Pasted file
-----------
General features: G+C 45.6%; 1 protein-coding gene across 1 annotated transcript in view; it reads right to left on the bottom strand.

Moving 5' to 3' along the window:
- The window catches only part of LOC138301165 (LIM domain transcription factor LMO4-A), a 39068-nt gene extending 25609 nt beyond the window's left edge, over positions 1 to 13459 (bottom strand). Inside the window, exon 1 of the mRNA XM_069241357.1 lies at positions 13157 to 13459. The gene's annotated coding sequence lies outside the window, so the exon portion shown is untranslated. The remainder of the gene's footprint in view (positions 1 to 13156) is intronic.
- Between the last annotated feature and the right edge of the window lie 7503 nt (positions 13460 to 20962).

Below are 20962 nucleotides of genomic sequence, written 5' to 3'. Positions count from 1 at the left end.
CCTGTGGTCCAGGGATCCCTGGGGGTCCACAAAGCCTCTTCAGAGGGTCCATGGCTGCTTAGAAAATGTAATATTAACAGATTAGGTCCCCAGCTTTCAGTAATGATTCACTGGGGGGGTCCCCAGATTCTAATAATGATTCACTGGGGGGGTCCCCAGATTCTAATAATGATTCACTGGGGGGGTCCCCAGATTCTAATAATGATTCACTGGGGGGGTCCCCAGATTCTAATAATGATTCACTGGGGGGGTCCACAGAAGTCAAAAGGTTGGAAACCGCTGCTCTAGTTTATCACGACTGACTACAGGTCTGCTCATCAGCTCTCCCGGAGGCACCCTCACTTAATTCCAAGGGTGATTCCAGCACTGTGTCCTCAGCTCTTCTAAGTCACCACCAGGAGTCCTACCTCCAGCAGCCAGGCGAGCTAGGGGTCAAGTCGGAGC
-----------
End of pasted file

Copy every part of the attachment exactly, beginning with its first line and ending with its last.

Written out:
General features: G+C 45.6%; 1 protein-coding gene across 1 annotated transcript in view; it reads right to left on the bottom strand.

Moving 5' to 3' along the window:
- The window catches only part of LOC138301165 (LIM domain transcription factor LMO4-A), a 39068-nt gene extending 25609 nt beyond the window's left edge, over positions 1 to 13459 (bottom strand). Inside the window, exon 1 of the mRNA XM_069241357.1 lies at positions 13157 to 13459. The gene's annotated coding sequence lies outside the window, so the exon portion shown is untranslated. The remainder of the gene's footprint in view (positions 1 to 13156) is intronic.
- Between the last annotated feature and the right edge of the window lie 7503 nt (positions 13460 to 20962).

Below are 20962 nucleotides of genomic sequence, written 5' to 3'. Positions count from 1 at the left end.
CCTGTGGTCCAGGGATCCCTGGGGGTCCACAAAGCCTCTTCAGAGGGTCCATGGCTGCTTAGAAAATGTAATATTAACAGATTAGGTCCCCAGCTTTCAGTAATGATTCACTGGGGGGGTCCCCAGATTCTAATAATGATTCACTGGGGGGGTCCCCAGATTCTAATAATGATTCACTGGGGGGGTCCCCAGATTCTAATAATGATTCACTGGGGGGGTCCCCAGATTCTAATAATGATTCACTGGGGGGGTCCACAGAAGTCAAAAGGTTGGAAACCGCTGCTCTAGTTTATCACGACTGACTACAGGTCTGCTCATCAGCTCTCCCGGAGGCACCCTCACTTAATTCCAAGGGTGATTCCAGCACTGTGTCCTCAGCTCTTCTAAGTCACCACCAGGAGTCCTACCTCCAGCAGCCAGGCGAGCTAGGGGTCAAGTCGGAGC